In her fascinating book I Already Know how to Read: A Child’s View of Literacy researcher Prisca Martens documents the writing development of her daughter, Sarah. She quotes Jean Piaget, a cognitive developmental psychologist, in stating his belief that we don’t “know what we see”; we “see what we know”. She supports the notion that our interpretation of a child’s statements and actions are influenced by our beliefs about children and how they learn. Through this lens take a look at two different pieces of student writing.
The above was written by a six year old deaf boy. It depicts a very detailed story that I will relate to you. On the left is Charlie Chaplin – notice the exquisite detail; the easily recognizable mustache, the hat, the walking stick, the out turned feet. Next to Charlie is a woman and they are going to get married. See them holding hands? The heart between them is further evidence. As I sat with this boy I questioned him on the drawing and he told me more, which he added to the picture. They are filming a movie (see the light of the camera above the heart and how it reflects off of his hat). He went further by adding letters to the top of the page. He knew that writing served a purpose and although he has not yet mastered conventional spelling or writing conventions he has made this important connection. This is part of writing development. I am conscious of seeing this piece of writing from the child’s perspective. My belief is that he will continue to progress along the writing continuum. I am happy to be in a position where I can support that. I am a lucky man to be able to watch this development and give whatever assistance I can to aid it.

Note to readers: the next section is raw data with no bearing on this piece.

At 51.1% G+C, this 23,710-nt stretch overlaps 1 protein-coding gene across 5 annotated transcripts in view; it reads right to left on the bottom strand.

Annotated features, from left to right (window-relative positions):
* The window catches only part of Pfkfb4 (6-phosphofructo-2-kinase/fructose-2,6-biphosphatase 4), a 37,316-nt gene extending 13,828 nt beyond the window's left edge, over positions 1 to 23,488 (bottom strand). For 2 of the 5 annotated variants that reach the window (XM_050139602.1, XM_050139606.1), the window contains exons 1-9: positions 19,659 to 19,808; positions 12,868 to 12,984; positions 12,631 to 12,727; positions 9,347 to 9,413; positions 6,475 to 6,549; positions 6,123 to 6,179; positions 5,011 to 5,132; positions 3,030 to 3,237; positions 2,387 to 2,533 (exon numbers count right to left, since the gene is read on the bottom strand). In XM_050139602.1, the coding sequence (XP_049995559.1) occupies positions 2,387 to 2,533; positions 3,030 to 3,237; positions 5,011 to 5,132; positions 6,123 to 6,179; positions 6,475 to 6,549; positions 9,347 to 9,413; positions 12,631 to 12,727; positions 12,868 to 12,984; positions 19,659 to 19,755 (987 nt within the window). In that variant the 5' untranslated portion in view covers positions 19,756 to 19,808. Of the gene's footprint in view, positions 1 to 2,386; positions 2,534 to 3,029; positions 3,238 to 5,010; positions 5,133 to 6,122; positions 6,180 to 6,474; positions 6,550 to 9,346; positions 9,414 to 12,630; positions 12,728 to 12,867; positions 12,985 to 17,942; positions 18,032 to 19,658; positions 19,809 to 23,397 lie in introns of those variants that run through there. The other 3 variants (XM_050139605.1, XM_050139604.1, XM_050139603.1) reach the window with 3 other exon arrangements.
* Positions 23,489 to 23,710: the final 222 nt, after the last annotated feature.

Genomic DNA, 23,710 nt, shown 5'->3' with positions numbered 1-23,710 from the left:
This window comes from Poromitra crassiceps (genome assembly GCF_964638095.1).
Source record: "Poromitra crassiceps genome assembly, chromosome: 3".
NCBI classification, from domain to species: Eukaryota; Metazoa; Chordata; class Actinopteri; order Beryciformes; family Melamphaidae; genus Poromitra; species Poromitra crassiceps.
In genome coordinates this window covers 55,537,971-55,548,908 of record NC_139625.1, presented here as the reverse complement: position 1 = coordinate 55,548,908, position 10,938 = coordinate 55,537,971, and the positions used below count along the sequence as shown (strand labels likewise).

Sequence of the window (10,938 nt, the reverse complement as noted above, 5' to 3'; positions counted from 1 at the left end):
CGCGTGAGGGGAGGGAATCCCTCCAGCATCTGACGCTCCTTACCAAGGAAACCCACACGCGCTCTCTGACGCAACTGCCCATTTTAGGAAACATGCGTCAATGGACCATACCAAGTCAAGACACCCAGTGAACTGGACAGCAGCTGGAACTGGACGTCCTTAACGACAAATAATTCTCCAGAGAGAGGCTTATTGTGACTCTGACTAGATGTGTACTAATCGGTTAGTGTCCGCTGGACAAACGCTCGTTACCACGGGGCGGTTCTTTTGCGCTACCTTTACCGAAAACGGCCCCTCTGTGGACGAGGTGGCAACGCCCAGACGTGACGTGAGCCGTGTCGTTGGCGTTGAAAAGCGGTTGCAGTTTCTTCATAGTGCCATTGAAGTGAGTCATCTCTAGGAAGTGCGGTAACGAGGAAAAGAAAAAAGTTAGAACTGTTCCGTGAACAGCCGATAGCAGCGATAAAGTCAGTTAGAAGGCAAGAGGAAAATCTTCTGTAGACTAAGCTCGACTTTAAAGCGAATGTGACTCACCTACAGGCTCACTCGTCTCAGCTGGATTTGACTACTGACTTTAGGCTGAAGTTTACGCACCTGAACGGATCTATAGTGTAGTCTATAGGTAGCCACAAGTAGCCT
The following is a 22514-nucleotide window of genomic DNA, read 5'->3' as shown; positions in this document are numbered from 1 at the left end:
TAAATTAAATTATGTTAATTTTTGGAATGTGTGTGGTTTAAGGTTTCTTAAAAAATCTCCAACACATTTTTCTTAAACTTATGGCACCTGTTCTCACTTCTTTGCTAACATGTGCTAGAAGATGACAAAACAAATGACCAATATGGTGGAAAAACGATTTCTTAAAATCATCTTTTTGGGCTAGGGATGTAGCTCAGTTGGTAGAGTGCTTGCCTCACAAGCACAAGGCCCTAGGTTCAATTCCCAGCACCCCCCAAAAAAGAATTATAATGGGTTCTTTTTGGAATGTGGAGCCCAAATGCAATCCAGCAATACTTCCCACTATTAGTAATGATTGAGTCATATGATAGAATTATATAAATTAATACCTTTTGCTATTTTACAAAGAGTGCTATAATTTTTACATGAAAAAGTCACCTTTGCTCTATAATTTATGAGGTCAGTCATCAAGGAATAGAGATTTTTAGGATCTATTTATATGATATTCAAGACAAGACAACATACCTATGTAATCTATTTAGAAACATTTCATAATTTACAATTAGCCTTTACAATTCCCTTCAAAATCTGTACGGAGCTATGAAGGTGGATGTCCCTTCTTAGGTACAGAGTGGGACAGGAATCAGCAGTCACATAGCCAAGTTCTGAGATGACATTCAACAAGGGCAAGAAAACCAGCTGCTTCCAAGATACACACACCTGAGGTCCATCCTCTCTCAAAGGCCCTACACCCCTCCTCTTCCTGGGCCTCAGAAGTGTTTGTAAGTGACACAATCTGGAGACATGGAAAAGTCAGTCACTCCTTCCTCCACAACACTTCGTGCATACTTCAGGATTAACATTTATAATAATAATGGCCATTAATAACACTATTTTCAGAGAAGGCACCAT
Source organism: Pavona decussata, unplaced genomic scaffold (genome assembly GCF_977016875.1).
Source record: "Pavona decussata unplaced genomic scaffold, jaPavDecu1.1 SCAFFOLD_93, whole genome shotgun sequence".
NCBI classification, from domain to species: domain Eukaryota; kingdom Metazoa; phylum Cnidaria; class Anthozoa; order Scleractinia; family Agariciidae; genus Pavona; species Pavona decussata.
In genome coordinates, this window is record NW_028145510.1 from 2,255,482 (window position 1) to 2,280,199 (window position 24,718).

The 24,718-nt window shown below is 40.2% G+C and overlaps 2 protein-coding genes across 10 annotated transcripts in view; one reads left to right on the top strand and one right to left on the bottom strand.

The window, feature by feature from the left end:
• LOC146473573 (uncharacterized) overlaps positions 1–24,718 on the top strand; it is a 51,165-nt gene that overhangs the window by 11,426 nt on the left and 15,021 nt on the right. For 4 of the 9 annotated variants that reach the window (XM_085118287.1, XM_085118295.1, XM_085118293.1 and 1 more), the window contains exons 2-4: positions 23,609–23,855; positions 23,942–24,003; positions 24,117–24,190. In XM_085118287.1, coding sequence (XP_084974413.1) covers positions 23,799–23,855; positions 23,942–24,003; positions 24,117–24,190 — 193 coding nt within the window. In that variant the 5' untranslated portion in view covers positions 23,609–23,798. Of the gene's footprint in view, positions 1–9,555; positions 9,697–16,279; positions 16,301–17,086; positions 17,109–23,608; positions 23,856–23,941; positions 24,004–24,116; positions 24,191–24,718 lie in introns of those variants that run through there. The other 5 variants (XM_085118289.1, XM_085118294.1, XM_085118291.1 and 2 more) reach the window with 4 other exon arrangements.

I love the picture above. It is the first page of a six page story written by another student who a short time ago was drawing one page pictures of Superman. His previous work contained primarily a one word label - Superman. His art work has always been impressive. Notice the details in this picture. Some people have their eyes open, others are closed. His sister’s hair is blowing in the back seat; faces are in profile and full on. There is a steering wheel, a flag, the bank is labeled. He is also showing evidence here of his development by writing on the lines and spelling conventionally. Directionality has been learned, the text matches the picture, he is telling about a real event across several pages and beginning to incorporate punctuation. This is great stuff. And the best part is he will keep developing along a path of writing that is pretty much consistent across all beginning writers.
I met Prisca Martens on July 10, 2002 and she signed my copy of her book with a quote from author/researcher Yetta M. Goodman. She wrote “Keep kidwatching!” Children teach us quite a bit about themselves if we watch and keep believing that they can. How powerful.